Perimenopausal hormone chaos has taken my beloved coffee from me. About two years ago I had to admit that the rushing heartbeat and strains to catch a full breath were no longer bodily sensations I could ignore and simply “deal with.” Caffeine was going to give me a heart attack.
Now I’m left feeling angry, ejected from the club I was so committed to joining. I drink decaf to pretend I’m still in the tribe, but my drinking is sad, like an alcoholic sipping grape juice from a wine glass. I identify as a coffee drinker and I now drift like a ghost through the coffee world.
Even more than the identity, I miss the surge of creative energy that coffee delivers. Coffee is the vehicle that the muse rides to charge my system. Without the caffeine, the synapses in my brain don’t fire. I have to pull the creativity through a molasseslike cloud where it finally arrives sticky and half-baked.
My second novel was birthed at Vic’s coffee shop on Broadway in Boulder, Colorado, where I’d arrive by 6:45 each morning, treating myself to a latte in exchange for bringing myself to work. We had a deal, me and coffee, and the deal worked great.
My taste for coffee began in my 1970s childhood when my dad would let me eat spoonfuls of his Breyer’s coffee ice cream at night, tucked beside him on the couch after dinner. In the mornings I would dunk Stella D’Oro breakfast treats in my mom’s morning cup, sucking the delightful flavor, anxious to grow up and have a cup of my own. A cup of one’s own …
When I was 12 my stepmother took me to a real coffee shop for the first time and ordered a cappuccino for me. We were somewhere in Lincoln Park, a Chicago neighborhood I remember as being hipster before hipster was a thing and much more funky than it is today. This was circa 1984, a few years ago now. That coffee shop experience unlocked a new world of “hip” (as did the record stores and vintage clothing shops we’d frequent), all so very, very different from my rural life in the cornfields two hours south of the city. I was desperate to belong. I yearned for more and more of the urban environment. Coffee shops are still my happy place and when paired with a bookstore, I’m in heaven. I also choose urban over rural (I moved back to Chicago from Colorado) but that is another post for another day.
In college I had a grinder and coffee maker in my dorm room, always ready for fresh coffee on demand, finally old enough to commit to the habit I’d so longed to make my own. When I met my husband-to-be and saw he had a grinder and coffee pot, I knew there was a baseline synergy that would build a happy home.
For years, coffee was the afternoon treat that would jolt me through a late-afternoon slump. My after-lunch cup of coffee became a normal and coveted part of my corporate routine. Some of my favorite memories are when my employee Amy and I would have a walking meeting to Starbucks, relishing the Colorado sunshine along the groomed paths of our manicured office park, sipping our iced coffee on the way back to the office, jolted into a few more hours of productivity before it was time to go home. The brainstorming bursts were exceptional. My vision of building my own business was birthed on one of those walks.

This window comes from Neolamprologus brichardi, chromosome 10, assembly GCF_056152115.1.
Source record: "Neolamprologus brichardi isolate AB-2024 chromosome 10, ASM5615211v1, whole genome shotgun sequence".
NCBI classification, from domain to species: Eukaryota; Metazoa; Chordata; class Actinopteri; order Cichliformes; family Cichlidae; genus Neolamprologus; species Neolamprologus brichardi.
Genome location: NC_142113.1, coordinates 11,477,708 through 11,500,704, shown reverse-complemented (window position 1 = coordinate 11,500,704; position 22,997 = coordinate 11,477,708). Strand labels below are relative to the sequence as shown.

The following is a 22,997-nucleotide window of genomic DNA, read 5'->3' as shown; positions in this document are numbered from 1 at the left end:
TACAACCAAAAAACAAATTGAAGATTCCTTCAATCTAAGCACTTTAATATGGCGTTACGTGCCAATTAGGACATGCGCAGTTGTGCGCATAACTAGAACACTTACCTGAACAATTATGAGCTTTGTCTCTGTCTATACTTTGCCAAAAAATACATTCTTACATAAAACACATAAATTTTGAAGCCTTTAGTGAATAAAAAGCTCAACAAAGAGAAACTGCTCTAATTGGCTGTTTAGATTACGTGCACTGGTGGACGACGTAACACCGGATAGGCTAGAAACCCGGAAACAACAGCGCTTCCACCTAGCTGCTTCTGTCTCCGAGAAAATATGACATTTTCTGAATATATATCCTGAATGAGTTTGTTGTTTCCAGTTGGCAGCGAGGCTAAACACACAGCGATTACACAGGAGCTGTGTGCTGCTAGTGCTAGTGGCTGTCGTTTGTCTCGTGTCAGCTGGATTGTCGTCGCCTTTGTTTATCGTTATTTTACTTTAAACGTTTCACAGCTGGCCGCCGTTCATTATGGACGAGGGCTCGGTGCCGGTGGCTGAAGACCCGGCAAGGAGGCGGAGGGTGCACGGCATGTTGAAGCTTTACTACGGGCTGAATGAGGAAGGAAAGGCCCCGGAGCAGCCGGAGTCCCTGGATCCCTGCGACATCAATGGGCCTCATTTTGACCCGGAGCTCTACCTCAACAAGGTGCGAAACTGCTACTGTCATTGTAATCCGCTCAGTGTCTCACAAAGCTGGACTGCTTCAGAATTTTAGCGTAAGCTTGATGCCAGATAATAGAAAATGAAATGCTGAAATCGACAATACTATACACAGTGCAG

I’m mad at menopause for taking my drug away from me. I was content in my addiction.
At the first sign of pregnancy 13 years ago, my hormones went into overdrive and my tolerance for caffeine went sideways. First, I switched to half-caf, then a-third-caf until finally I had to walk away.
So now I embrace black tea and have a cup after lunch each day. While I’m enjoying this ritual, there are days when I really want a mocha or an iced coffee. Sometimes I splurge at Starbucks, in a Target, on a Saturday afternoon. I order decaf. It’s just not the same. I miss the rush. Decaf is playing at coffee. I keep the game going anyway and religiously brew a cup of decaf every morning. Sometimes I push it and make two cups, but inevitably my heart starts to race because caffeine, even in small doses, is still having it’s way with me.
I’m told that by my mid-50s, when my body has calmed down, I’ll likely be able to return to coffee. As I sit here on the cusp of that new decade, its middle feels far away. So for now I push on, forcing the creativity to emerge regardless of how hard it is to pull through the cloud of molasses and pray that one day I’ll get my beloved back again.